4 Things to Ask Yourself Before You Give That Advice

I had a problem. I called up a friend and in the midst of our chatting I determined to act on the words of Proverbs 12:15: “The way of a fool is right in his own eyes, but a wise man listens to advice.” I asked for her advice.

But her words took me by surprise: “I don’t think I have wise counsel to offer about that.”

How often do we hear about asking for advice, seeking counsel, and being humble enough to listen to the wisdom of others?

At the same time, we tend to learn very little about giving advice or wise counsel!

Few of us have been encouraged to be humble like my dear friend was, saying “I don’t have wisdom about that.” God’s word is clear that we’re to exhort, challenge, encourage, and support one another. Sometimes that means keeping what you consider “advice” to yourself.

So, before you share that advice, ask yourself: Click To Tweet

1. Is this fact or opinion?

In 1 Timothy 6 and 2 Timothy 2 we are admonished to rightly handle the truth and to avoid “babbling” about false knowledge.

Some matters are open to interpretation. When you present your opinion, make it clear that you’re not stating facts. Be honest that your words and knowledge are your own and that you might be wrong. Seasoned speech leaves room for God to overrule.

2. Is this about me?

You know the verse: “why worry about a speck in your friend’s eye when you have a log in your own?” (Matthew 7:3). These words aren’t just about criticism. Before you give advice, figure out if the “wisdom” you share is borne out of hypocrisy or a part of you projecting your own issues onto someone else.

3. Am I qualified to give this advice?

Back to 1 Timothy (a letter rich in wisdom about words, advice, and relationships!). The first chapter alone mentions

  • Speculation rather than stewardship
  • Vain discussion
  • Failing to understand “either what they are saying or the things about which they make confident assertions.”

Would any advice you have to offer fall under one of those categories? If so, point to the Word of God or to those with more experience in the matter.

4. Is this helpful?

If your advice is vague, non-committal, or a lot like thinking out loud, ask yourself if you might be speaking empty words (Matthew 12:36).

There may be other words, apart from advice, that would be more meaningful. Try sharing a verse, a prayer, or speaking as a friend instead of as a counselor.

Helpful Flyer with info about advice and speaking Biblically into other's lives.

{Originally published on My Faith Radio}


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12 Replies to “4 Things to Ask Yourself Before You Give That Advice

  1. I’m glad your friend had the wisdom and humility to admit that she didn’t have advice to give. It’s easy to feel like we have to say something because we want to help, but often the most helpful thing is just for the person to feel listened to and that someone cares. The questions you’ve come up with to ask ourselves are helpful.

    1. Thanks, Lesley! I’m thankful for my friends’ response too- and for what she taught me about advice. You’re so right, just ensuring someone is listened to and cared for can be way more helpful!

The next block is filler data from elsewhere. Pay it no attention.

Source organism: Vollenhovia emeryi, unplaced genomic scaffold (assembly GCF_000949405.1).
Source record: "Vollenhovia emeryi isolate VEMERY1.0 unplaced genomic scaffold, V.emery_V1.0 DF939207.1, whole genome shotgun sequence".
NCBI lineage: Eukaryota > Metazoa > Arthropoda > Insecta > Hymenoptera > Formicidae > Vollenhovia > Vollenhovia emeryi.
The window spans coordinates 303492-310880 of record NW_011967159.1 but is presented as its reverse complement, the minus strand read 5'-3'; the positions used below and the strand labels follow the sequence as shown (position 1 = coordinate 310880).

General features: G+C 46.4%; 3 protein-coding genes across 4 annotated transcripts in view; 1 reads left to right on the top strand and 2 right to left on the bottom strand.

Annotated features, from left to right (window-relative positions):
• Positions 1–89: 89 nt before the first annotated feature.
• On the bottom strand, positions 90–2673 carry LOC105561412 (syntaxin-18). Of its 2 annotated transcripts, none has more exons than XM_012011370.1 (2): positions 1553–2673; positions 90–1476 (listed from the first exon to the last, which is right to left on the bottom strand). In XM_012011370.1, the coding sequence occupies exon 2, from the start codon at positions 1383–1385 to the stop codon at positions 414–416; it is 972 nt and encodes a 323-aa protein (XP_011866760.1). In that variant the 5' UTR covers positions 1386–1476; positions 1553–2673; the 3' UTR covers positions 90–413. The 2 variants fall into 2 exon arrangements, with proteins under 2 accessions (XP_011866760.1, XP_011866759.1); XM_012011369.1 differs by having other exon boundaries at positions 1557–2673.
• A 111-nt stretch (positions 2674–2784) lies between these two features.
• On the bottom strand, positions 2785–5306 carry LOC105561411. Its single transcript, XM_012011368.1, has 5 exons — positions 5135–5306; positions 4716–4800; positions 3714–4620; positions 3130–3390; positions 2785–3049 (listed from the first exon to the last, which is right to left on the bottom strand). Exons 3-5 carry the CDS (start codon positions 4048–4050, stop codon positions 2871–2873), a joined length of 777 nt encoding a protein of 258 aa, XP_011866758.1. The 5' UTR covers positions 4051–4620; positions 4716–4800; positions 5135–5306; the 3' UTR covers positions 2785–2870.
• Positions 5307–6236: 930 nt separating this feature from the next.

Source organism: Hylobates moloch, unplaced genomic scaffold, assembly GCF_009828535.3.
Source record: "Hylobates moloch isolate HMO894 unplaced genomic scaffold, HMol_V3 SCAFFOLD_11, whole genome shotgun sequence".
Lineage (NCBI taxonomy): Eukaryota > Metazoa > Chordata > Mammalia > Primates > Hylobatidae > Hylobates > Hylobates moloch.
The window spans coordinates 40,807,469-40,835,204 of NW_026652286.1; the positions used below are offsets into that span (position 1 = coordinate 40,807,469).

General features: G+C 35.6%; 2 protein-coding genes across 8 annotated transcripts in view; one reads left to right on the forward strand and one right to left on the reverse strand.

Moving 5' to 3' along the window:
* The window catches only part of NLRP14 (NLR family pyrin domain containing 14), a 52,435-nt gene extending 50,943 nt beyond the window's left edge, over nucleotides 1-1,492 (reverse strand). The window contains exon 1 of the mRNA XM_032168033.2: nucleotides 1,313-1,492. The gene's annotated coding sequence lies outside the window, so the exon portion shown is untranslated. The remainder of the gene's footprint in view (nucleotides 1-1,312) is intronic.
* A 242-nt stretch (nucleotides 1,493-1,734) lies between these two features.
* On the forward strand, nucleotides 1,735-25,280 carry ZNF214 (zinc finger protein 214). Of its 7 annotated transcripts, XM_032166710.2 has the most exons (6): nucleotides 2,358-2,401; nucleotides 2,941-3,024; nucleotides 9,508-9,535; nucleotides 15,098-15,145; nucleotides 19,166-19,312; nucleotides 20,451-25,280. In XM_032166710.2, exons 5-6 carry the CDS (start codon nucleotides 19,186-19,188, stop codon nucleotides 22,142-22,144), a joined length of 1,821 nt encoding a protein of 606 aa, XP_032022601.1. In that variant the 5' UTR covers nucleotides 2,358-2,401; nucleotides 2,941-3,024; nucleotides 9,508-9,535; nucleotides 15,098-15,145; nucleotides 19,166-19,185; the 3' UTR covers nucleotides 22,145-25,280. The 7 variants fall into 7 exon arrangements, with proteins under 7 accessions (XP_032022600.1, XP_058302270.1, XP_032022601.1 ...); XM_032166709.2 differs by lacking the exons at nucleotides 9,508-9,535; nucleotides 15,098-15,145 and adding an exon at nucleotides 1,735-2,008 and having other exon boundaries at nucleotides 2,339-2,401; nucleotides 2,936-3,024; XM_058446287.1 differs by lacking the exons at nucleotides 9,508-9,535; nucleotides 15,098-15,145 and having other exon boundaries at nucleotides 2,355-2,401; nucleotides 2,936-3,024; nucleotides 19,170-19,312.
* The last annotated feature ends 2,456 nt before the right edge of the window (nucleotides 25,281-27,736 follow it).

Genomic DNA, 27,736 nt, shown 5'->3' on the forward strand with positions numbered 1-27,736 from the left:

2. Wonderful thoughts on sharing advice. A Christian counselor once told me, if its not from God, if the Holy Spirit is not guiding me, its not my place to offer advice unless asked. Of course the conversation was a bit deeper than these few words but it really helped me pray through the times when I had the urge to advise a friend or sister-in-Christ. Thank you for sharing.

  3. Hi again Bethany! LOVE this post! I’ve been contemplating this very issue lately as I feel a responsibility to deliver God’s advice, NOT mine, on my brand new blog! I love your 4 tips and will keep them with me on my blogging journey! Such wise words!

    Thanks again for all of your support for my new blog! I’m having fun exchanging comments and visits!

    1. Allison- Thank you! I’ve been blogging for years and I am ever contemplating this. Must be His words, for His goals, to His glory! Loving getting to know you through your blog too : )

  4. Your friend was wise to say what she did (unless she was too worried about not getting it just right). Usually when I’m asked for advice, even if I’m not sure what to say, I try to give SOME advice even as I say, “I’m not sure if this is good advice,” but it’s good to realize I might not need to give any advice at all!

    1. Same, Heather! I always think I should be able to offer something. It’s been freeing to realize sometimes it’s okay to say I don’t know and be there for someone anyway!

  5. I am amazed that someone when asked for advice was open and honest that they didn’t have any to give. I love your points on giving advice. The other day I was prepped and ready to give advice but instead asked questions. The results were amazing. Many times when asked for advice I try to preface with, “this is what worked for us but it might not for you.” Every person and situation is so unique.

    1. My friend’s pretty swell like that : ) Also- yes- like you just said, sometimes asking questions is far more helpful. And being humble by sharing but prefacing that you are only speaking from your own experience. Thanks for sharing that wisdom!

  6. Well, your friend may not have had any wise counsel for your particular situation, but she certainly did for us! Thanks for sharing that. And thanks for your questions to help filter through to see if I have wise counsel about a situation I’m invited–or tempted–to speak into.

    1. Agreed! Chatting with her recently I told her to come read these comments. We had this conversation years ago and the wisdom keeps on : ) Thanks for your encouragement- I hope the questions are as practical for you as they are for me!

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